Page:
Yankees leftfielder Brett Gardner looks on during batting practice before...

Yankees leftfielder Brett Gardner looks on during batting practice before Game 6 of the ALCS against the Astros on Oct. 19 at Minute Maid Park in Houston. Credit: Newsday/J. Conrad Williams Jr.

SAN DIEGO — The Yankees left the winter meetings having crossed two significant items off their offseason to-do list.

One, obviously, outshined the other.

Two days after reaching an agreement with ace righthander Gerrit Cole on a record-setting contract for a pitcher — a nine-year, $324 million deal — the Yankees agreed to terms with outfielder Brett Gardner, 36, on a one-year, $10 million contract with a team option for $10 million in 2021, a source confirmed. He is guaranteed to make $12.5 million as there is a $2.5 million buyout included in the 2021 option.

Neither contract will become official until the players pass their physicals. Cole, 29, arrived in New York on Wednesday, and an introductory news conference is expected early next week at the Stadium.

“We feel good,” assistant general manager Michael Fishman said after Thursday morning’s Rule 5 draft brought a close to the winter meetings (general manager Brian Cashman departed San Diego in the early-morning hours). “We came into the offseason in a pretty good spot with the roster and had some good conversations and progress on a number of things here, so [we] feel like we’re in a good position heading into the rest of the offseason.”

Cashman did not speak in specific terms on Wednesday regarding Cole because the contract was not yet official, and Fishman did the same with Gardner on Thursday. But he still provided insight into the club’s desire to bring him back.

“He’s significant in so many ways,” Fishman said. “He’s been on the team longer than anyone else and the constant that he is means a lot to the organization as well as the production on the field. He’s coming off one of his best seasons. Not just the additional power he had last year but the continued excellent defense that he’s displayed throughout his career. He’s a big part of our team.”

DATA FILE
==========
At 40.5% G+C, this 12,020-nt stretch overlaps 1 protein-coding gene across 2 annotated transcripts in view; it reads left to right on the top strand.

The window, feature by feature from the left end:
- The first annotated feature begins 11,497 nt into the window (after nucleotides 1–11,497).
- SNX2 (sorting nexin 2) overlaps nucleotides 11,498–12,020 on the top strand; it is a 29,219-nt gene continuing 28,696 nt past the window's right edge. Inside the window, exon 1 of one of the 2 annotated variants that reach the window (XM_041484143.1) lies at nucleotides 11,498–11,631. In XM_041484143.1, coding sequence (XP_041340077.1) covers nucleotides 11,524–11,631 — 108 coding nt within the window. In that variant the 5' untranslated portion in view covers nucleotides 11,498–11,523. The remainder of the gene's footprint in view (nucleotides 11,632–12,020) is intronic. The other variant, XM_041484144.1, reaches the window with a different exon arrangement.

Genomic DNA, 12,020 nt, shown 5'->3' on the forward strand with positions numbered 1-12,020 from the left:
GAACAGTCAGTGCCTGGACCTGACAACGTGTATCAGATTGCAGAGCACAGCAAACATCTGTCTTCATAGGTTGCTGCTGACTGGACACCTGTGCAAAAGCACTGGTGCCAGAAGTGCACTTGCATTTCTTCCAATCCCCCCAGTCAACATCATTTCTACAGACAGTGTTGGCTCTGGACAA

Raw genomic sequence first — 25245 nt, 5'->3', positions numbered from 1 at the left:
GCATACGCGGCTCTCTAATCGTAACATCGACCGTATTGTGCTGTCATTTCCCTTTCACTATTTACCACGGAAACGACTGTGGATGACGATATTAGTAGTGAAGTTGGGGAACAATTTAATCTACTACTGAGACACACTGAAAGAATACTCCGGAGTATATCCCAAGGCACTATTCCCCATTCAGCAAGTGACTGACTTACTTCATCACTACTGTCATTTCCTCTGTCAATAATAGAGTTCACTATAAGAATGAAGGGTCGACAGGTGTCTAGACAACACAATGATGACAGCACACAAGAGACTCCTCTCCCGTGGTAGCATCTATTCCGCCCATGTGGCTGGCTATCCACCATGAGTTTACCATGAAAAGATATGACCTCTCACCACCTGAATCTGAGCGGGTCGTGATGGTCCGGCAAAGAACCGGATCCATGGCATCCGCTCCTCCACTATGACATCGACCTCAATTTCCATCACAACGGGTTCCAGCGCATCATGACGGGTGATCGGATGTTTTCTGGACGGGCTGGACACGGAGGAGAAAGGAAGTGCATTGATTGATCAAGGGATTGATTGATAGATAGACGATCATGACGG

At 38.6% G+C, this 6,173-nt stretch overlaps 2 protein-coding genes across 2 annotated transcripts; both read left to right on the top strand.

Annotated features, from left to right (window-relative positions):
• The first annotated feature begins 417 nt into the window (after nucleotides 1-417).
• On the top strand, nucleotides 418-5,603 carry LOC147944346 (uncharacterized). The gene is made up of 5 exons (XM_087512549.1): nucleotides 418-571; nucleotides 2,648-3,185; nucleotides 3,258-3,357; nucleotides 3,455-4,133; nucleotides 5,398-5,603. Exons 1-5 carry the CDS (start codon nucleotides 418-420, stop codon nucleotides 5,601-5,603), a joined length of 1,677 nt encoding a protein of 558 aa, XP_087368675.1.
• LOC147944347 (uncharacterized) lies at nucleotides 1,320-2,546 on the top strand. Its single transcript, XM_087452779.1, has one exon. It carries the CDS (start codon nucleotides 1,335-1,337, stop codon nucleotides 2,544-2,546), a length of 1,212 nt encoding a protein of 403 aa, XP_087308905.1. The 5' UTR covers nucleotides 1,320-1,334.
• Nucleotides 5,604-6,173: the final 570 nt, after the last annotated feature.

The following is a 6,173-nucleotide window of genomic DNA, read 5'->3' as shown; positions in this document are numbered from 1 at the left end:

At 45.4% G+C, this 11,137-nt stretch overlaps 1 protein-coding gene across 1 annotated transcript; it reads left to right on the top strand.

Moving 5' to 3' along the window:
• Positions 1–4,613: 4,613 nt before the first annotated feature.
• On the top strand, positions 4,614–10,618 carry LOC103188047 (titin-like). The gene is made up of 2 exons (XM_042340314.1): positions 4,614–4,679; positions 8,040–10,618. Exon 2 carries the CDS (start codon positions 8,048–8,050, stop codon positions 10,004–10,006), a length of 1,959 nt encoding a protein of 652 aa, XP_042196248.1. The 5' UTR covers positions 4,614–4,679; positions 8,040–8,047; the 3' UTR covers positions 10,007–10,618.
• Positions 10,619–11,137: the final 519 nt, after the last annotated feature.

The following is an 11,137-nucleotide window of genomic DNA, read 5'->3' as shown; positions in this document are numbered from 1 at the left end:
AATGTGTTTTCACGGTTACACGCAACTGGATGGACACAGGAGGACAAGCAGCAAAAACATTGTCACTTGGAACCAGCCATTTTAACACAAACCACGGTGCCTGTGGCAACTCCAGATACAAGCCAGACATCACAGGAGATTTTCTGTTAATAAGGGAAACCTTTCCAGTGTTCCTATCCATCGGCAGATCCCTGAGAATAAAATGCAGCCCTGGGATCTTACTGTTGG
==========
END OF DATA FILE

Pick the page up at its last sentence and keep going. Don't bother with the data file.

Gardner, who will turn 37 on Aug. 24, was a third-round pick of the Yankees in 2005. . Expected to be a reserve in 2019,  he ended up playing 141 games because of the onslaught of injuries and had 28 homers, 74 RBIs and an .829 OPS, all career highs. He’ll likely be the primary centerfielder for at least the first two months of the 2020 season — and maybe a bit more — as Aaron Hicks recovers from offseason Tommy John surgery on his right elbow.

Gardner entered 2019 with a reputation for fading in the second half, but he hit 10 home runs and drove in 20 runs in  23 September games, compiling a .647 slugging percentage and .966 OPS.

Additionally, the fiery Gardner has long been a respected clubhouse leader, a department that took a hit this offseason when CC Sabathia retired and Didi Gregorius signed a free-agent deal with the Phillies. 

“He’s well-loved by all of his teammates,” Fishman said. “It means something, what he’s been throughout his time with us. The passion, it’s a part of who he is and what he brings to the team.”

What is left to bring to the team?

Cole give the Yankees the true ace they’ve been searching for, and what lines up behind him looks pretty good — James Paxton, Luis Severino, Masahiro Tanaka and J.A. Happ. The latter and his $17 million salary still could be moved to help bring the Yankees under the third luxury-tax threshold of $248 million, but as the meetings closed, nothing seemed imminent.

With Austin Romine reportedly having reached agreement with the Tigers, Fishman said the Yankees are comfortable with Kyle Higashioka as Gary Sanchez’s backup — the analytics department has long been a fan of Higashioka's — but the team has expressed an interest in Martin Maldonado, Cole’s de facto personal catcher with the Astros.

“I would say there aren’t necessarily weak spots on the roster, but there’s always room for improvement,” Fishman said of speculation that the Yankees’ offseason heavy lifting is done. “And that can be on the pitching side, the position player side, the bench side. There’s always ways to improve the roster and it’s our job to constantly explore.” 

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